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I'm having the hardest time getting my terminology right. In the following code:

Notes.NotesController = Ember.ArrayController.extend({
  newNoteName: null,

  actions: {
    createNewNote: function() {
        var content = this.get('content');
        var newNoteName = this.get('newNoteName');
        var unique = newNoteName != null && newNoteName.length > 1;

        content.forEach(function(note) { 
            if (newNoteName === note.get('name')) {
             unique = false; return;

        if (unique) {
            var newNote = this.store.createRecord('note'); 
            newNote.set('id', newNoteName);
            newNote.set('name', newNoteName);

            this.set('newNoteName', null);
          } else {
            alert('Note must have a unique name of at least 2 characters!');

What is 'newNoteName:', 'actions:', and 'createNewNote:'?

Are they methods or properties or hooks? What are the differences? And does 'createNewNote' being nested inside of 'actions:' make 'actions' something altogether different?

What is the difference between ember 'hooks' and methods/properties that you create and name yourself and how they're used?

Thank you.'


Where does 'content' come from?

Notes.NotesNoteController = Ember.ObjectController.extend({
actions: {
    updateNote: function() {
        var content = this.get('content');
        if (content) {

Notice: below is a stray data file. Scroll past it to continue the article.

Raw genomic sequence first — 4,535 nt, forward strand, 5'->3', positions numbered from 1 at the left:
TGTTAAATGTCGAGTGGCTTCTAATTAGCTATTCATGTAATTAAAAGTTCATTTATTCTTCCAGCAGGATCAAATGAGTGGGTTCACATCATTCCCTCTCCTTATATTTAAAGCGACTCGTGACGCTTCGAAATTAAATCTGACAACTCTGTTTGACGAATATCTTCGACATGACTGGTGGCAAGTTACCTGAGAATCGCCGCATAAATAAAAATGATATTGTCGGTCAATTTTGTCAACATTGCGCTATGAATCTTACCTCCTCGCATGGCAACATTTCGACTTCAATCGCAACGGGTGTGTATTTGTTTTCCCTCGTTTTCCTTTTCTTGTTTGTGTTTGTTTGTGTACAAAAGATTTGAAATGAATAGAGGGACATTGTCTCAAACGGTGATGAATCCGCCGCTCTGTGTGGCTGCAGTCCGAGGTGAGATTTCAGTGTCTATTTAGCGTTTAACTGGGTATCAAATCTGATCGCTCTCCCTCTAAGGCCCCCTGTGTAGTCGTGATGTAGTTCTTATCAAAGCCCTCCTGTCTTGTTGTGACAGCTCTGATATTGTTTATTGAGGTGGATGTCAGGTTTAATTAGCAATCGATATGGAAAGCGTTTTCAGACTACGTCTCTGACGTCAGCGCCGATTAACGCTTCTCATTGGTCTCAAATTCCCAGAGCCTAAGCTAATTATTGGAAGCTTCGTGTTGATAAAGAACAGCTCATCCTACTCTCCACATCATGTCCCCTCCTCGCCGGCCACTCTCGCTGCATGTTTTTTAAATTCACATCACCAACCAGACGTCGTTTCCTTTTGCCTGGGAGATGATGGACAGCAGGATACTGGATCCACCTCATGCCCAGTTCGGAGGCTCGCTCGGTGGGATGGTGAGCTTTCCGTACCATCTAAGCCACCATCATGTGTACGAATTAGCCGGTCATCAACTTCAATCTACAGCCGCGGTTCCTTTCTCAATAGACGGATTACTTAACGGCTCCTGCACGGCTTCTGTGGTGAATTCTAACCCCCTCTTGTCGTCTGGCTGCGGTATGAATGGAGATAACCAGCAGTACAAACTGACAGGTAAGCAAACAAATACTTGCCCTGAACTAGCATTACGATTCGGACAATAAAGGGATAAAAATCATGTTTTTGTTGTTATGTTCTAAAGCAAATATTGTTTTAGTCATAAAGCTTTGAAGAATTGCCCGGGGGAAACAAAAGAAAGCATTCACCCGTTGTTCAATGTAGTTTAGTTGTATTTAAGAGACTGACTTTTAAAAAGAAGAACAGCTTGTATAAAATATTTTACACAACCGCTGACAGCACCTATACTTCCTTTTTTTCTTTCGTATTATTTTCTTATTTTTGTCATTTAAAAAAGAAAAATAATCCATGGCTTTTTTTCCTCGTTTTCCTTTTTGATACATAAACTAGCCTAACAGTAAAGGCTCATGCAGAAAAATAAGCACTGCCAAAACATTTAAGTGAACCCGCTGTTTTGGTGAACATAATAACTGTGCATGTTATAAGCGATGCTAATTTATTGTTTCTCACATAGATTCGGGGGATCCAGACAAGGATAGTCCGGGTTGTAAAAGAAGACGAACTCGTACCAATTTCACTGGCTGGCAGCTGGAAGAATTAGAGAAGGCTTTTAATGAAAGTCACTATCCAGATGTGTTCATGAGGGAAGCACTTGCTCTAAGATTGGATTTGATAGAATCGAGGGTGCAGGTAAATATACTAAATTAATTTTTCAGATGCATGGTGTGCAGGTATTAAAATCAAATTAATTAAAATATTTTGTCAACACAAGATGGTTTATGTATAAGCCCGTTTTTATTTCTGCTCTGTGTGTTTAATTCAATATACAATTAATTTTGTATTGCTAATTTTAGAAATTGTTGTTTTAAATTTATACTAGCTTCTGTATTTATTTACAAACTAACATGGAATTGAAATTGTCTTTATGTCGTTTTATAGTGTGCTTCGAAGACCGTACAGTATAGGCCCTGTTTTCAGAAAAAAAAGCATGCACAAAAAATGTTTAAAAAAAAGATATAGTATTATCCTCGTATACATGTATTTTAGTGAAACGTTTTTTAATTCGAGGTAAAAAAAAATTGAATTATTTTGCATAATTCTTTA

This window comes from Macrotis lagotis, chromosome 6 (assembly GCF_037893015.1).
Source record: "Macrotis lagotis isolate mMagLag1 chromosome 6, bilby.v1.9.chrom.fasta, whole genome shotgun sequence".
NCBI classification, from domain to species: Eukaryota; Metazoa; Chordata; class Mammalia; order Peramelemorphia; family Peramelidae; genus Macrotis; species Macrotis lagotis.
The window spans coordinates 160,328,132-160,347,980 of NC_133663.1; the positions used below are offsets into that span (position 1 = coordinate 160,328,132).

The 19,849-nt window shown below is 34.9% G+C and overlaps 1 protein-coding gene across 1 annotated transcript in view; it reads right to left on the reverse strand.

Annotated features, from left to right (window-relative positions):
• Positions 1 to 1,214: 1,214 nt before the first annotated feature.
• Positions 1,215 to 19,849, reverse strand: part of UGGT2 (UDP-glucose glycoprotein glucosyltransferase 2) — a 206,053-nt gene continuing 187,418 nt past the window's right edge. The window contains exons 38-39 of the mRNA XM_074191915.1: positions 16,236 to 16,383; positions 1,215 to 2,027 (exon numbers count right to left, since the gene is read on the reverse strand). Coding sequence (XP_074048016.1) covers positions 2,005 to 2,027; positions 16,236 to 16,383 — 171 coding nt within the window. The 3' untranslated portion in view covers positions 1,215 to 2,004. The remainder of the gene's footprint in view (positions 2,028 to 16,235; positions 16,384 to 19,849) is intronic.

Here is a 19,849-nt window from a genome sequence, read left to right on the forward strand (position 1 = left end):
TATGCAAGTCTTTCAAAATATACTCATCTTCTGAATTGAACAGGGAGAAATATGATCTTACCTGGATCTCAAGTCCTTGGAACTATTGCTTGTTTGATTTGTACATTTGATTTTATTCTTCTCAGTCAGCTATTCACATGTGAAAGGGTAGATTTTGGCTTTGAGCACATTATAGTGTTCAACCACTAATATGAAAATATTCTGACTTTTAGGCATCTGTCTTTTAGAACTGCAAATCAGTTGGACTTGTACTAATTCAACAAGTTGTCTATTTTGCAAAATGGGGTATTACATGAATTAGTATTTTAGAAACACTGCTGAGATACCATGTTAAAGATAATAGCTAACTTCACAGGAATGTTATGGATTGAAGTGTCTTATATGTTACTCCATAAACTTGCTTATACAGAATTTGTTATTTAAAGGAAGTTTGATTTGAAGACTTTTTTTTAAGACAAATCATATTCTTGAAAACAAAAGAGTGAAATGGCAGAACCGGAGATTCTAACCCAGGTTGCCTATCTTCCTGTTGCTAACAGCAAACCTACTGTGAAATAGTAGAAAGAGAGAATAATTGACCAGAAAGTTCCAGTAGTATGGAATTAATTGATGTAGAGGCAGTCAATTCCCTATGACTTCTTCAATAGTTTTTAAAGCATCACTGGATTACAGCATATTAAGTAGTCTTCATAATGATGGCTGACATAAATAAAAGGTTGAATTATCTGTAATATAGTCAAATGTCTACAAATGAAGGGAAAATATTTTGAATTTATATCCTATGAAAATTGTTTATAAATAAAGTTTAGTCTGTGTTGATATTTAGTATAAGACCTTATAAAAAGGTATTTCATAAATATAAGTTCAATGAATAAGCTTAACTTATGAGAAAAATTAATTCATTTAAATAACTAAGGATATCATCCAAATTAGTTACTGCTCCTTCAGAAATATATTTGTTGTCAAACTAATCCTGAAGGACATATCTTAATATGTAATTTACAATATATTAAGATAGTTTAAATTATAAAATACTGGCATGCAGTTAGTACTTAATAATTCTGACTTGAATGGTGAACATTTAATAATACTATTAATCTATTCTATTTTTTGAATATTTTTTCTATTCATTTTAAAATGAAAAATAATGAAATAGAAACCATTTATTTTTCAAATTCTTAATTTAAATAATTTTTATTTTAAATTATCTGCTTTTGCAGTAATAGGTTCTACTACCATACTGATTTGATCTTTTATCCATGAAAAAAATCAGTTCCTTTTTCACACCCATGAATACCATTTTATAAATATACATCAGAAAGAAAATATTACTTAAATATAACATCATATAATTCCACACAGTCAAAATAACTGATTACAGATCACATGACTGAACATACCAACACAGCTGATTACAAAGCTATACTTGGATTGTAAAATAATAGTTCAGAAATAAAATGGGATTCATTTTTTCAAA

It isn't an attribute of the model so how does Ember know what to retrieve with


Does it come with the textArea handlebars helper?

share|improve this question
I rather see them as key/value pairs, same as in the JSON format. –  Lyth Sep 19 '13 at 21:20

6 Answers 6

up vote 2 down vote accepted

All of the previous answers are correct, however, none of them address the Ember conventions at play in your question.

newNoteName is a property of the NotesController. Inside the template called 'notes' you can display it using {{newNoteName}} or use it in an input with {{input value=newNoteName}}. In the NotesController you can read the value with this.get('newNoteName') and you can set the value with this.set('newNoteName').

actions is a special property on Ember controllers. Any functions declared in the actions hash can be called in a template. Using createNewNote as an example, you can use something like this to call the function in response to a button click:

<button {{action 'createNewNote'}}>Create New Note</button>

createNewNote is a controller action. It can be called from a template, as shown above, or it can be invoked from other controllers or views using send.

From another controller you might have this:

Notes.OtherController = Ember.Controller.extend({
  needs : ["notes"],
  actions : {
    someAction : function(){

[UPDATE] : Addressing the question about hooks.

In Ember hooks are functions that you can create on your objects that Ember will call at various points as it manages your object hierarchy and lifecycle. For instance, in a Route you will often want to implement the model hook. If you have declared a function called model in a Route, then Ember will call that method automatically when it needs to get a hold of the model that is to be represented by that route. This allows you to override the default way that Ember looks for a model, without needing to also implement all of the things that Ember does in the way of Route/Controller creation and setup. Hook methods are really technically no different than other methods that you may implement on your objects, the only real difference is that Ember will automatically call hook methods at the appropriate time.